I disagree with the majority's analysis of the issue in this case. The majority writes:

The issue in this case is not the adequacy of the original instructions given, but rather the jury's demonstrated misunderstanding of those instructions.

Majority op. at 1255. I believe the issue is whether there was error contained in the answer which the judge gave to the jury, and whether the court's action prejudiced the rights of the defendant. Phillips v. People, 170 Colo. 520, 462 P.2d 594 (1969); Accord, ABA Standards for Criminal Justice, Standard 15-4.3(a)(i) (2d ed. 1982). The majority opinion sets forth an unsupported test as to when a jury should be referred back to the original instructions. The majority opinion states:

A jury should be referred back to instructions only when it is apparent that the jury has overlooked some portion of the instructions or when the instructions clearly answer the jury's inquiry.

Majority op. at 1255 (emphasis added). I do not believe this to be the applicable test. As I view the issue, the appropriate standard for determining when the jury, after retiring for deliberation, desires to be informed on any point of law is whether or not the court's response correctly states the applicable law, and whether or not it is in any way prejudicial to the defendant. Phillips, 170 Colo. at 532, 462 P.2d at 600; Kath v. Brodie, 132 Colo. 338, 287 P.2d 957 (1955); Accord, State v. Benford, 129 Ariz. 447, 631 P.2d 1105 (App.1981).

Because the court's response was that the jury reread the instructions, the response clearly did not misstate the law. The original instructions were in conformity with Colorado law. The instructions in question had been reviewed by counsel and approved prior to original submission to the jury.

The majority states that "[r]eferring the jury back to the same instruction that created the doubt in their minds could serve no useful purpose." Majority op. at 1255. I disagree. The ABA Standards for Criminal Justice, Standard 15-4.3(a)(i) (2d ed. 1982), provides:

[T]he jury may be adequately informed by directing their attention to some portion of the original instructions.

The trial court's response to the jury question in applying the ABA Standard did not prejudice the defendant and resolved the question for the jury.

Clearly, the court erred in not informing counsel of the inquiry and in not conducting a hearing on the inquiry out of the presence of the jury. However, the majority *1259 opinion's conclusion that because the jury made inquiry into the applicable mental state, it could not apply its findings of fact to the appropriate law, when told not to go beyond the original instructions which contained easily definable words of common knowledge, is speculative. The phrase, "having a suspicion of," is not contained in the original instructions. Therefore, it is probable that after the judge informed the jury to reread the instructions which did not contain the words of their inquiry, the jury applied the basic, commonly understood meaning of the words in question. The presumption is that the jury understood and heeded the trial court's instructions. People v. Moody, 676 P.2d 691 (Colo.1984).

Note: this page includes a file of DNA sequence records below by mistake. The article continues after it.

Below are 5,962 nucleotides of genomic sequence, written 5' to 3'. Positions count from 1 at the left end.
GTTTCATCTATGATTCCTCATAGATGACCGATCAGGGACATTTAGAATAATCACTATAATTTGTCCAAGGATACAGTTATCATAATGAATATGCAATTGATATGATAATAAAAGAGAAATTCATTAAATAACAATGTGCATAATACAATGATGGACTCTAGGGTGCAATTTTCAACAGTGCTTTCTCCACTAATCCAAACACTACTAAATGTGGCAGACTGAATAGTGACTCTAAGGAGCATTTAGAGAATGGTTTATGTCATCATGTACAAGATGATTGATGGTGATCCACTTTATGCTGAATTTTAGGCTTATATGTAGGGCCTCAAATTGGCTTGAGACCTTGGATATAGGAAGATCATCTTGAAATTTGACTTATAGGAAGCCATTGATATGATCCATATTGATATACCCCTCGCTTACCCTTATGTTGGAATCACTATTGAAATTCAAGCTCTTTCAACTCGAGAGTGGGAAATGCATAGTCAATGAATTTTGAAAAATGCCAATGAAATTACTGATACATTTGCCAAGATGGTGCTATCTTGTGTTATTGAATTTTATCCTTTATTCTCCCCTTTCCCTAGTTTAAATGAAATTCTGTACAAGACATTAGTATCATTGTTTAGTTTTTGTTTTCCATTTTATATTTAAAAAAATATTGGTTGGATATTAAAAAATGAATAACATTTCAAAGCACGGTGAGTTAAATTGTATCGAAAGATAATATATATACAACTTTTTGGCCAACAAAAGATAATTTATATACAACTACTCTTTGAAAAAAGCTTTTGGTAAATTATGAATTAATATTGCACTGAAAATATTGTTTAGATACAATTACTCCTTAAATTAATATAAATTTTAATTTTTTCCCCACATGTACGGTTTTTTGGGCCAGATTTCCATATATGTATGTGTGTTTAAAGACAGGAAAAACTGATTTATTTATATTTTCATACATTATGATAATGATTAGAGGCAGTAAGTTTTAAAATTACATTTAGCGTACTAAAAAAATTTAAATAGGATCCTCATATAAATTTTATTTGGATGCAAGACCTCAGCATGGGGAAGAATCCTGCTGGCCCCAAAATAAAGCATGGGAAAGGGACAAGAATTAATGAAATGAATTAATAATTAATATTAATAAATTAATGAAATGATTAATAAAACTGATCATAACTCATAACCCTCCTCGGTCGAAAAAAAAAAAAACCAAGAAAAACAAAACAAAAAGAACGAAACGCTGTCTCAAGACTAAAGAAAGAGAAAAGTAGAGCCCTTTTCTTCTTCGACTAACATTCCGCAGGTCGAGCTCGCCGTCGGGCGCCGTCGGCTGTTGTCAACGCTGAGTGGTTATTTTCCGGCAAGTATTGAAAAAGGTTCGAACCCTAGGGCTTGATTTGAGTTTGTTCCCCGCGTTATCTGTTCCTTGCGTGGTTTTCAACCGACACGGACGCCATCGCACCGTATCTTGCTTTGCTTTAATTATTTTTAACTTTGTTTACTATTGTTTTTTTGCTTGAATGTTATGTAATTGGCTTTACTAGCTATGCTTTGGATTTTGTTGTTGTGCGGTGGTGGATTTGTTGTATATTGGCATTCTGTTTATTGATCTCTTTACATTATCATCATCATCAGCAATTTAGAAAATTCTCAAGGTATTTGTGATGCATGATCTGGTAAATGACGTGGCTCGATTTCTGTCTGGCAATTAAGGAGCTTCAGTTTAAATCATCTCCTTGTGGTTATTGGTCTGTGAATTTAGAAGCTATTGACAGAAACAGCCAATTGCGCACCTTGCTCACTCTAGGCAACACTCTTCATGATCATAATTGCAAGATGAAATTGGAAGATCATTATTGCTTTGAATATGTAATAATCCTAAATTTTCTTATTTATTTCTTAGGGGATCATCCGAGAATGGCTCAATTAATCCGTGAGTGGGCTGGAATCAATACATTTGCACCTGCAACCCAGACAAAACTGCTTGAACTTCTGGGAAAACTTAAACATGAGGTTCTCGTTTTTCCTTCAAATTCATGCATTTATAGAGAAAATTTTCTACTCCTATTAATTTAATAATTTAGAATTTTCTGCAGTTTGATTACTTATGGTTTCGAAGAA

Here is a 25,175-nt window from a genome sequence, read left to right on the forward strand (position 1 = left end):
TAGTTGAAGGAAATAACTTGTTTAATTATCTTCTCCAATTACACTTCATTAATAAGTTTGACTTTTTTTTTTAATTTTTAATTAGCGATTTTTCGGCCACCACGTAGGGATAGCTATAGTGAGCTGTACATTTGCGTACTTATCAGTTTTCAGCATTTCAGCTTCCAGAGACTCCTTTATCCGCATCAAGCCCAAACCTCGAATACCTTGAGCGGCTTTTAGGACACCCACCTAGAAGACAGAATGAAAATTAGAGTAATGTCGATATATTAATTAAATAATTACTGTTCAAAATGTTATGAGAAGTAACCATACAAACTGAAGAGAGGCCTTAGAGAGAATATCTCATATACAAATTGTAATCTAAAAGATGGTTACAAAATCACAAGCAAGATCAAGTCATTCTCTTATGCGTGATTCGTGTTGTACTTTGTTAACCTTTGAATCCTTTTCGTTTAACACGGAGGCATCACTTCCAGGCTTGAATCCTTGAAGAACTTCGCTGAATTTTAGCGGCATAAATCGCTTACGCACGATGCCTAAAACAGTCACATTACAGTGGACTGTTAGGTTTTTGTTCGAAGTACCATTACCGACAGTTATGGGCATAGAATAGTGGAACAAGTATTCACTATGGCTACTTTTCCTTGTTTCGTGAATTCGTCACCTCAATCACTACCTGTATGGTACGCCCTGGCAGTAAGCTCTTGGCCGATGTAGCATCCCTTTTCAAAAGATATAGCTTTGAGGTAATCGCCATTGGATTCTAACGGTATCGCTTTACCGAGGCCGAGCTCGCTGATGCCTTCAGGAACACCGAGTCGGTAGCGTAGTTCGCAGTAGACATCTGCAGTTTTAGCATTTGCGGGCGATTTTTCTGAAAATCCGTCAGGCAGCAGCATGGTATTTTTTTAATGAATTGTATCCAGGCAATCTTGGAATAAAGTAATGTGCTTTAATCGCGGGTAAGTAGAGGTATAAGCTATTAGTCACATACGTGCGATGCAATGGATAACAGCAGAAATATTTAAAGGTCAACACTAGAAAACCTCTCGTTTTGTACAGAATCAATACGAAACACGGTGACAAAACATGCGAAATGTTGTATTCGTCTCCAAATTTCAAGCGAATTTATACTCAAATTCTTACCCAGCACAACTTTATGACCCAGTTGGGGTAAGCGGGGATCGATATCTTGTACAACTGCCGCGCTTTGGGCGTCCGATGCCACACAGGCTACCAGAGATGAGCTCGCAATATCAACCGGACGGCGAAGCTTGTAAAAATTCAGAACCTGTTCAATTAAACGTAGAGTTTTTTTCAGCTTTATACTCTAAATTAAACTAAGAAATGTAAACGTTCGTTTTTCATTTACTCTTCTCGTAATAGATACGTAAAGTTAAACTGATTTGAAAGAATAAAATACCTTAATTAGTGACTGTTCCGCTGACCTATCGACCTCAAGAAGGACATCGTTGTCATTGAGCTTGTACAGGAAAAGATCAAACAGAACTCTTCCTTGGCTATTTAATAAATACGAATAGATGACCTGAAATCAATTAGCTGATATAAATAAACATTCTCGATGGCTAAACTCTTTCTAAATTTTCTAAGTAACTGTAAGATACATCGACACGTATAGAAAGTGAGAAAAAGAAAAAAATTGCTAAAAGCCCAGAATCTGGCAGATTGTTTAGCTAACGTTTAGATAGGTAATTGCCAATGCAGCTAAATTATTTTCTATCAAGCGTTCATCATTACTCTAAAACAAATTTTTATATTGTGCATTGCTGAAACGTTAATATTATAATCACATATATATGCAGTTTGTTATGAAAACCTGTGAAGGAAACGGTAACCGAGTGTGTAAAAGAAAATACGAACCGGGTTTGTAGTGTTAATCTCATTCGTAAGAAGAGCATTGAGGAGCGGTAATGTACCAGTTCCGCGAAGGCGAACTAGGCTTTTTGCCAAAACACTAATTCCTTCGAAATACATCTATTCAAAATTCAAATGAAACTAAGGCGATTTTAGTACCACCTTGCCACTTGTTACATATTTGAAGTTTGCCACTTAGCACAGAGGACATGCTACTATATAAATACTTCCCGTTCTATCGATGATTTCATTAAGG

Here, the jury's inquiry indicated that it was straining to supply content to the words "believing" and "knowing." The court acted properly in informing the jury to refer back to "the words as you find them in the instructions." Both the words, "knowing" and "believing," are basic, commonly understood words, and we have rejected a vagueness challenge to those very words. People v. Holloway, 193 Colo. 450, 568 P.2d 29 (1977). It has been held that an instruction using those words, without further definition, suffices. People v. Griffie, 44 Colo.App. 46, 610 P.2d 1079 (1980). Prospective jurors are disqualified if they are unable to understand the English language. § 13-71-109(2)(b), 6 C.R.S. (1973 & 1986 Supp.); see People v. Rodriquez, 638 P.2d 802 (Colo.App.1981). To argue that the jury misunderstood simple English words in the instructions is, in effect, no more than to untimely attack the jurors' qualifications, see section 13-71-109, or to impermissibly attack the mental process by which the verdict was reached. Santilli v. Pueblo, 184 Colo. 432, 521 P.2d 170 (1974); see also C.R.E. 606(b). Therefore, the defendant has failed to show any prejudice as a result of the court's action.

That the defense and the People were not given a chance to review whether the jury's inquiry was incorrect procedure. However, because the defendant failed to establish that the trial court gave an erroneous statement of the law or that the actions of the trial court prejudiced the defendant's rights, there was no reversible error. People v. Thomas, 181 Colo. 317, 509 P.2d 592 (1973); People v. Martinez, 42 Colo.App. 307, 600 P.2d 82 (1979).

I would affirm the court of appeals.

I am authorized to state that Justice ROVIRA joins in this dissent.

NOTES

[1] The information named Joseph Noel Leonardo, Jr., as the defendant. However, the person actually charged and brought to trial was Joseph Lee Leonardo, III. Joseph Noel Leonardo, Jr., is the defendant's father.

[2] Section 18-4-410(1), 8B C.R.S. (1986), provides in pertinent part:

[A] person commits theft by receiving when he receives, retains, loans money by pawn or pledge on, or disposes of anything of value of another, knowing or believing that said thing of value has been stolen, and when he intends to deprive the lawful owner permanently of the use or benefit of the thing of value.

[3] The jury was instructed that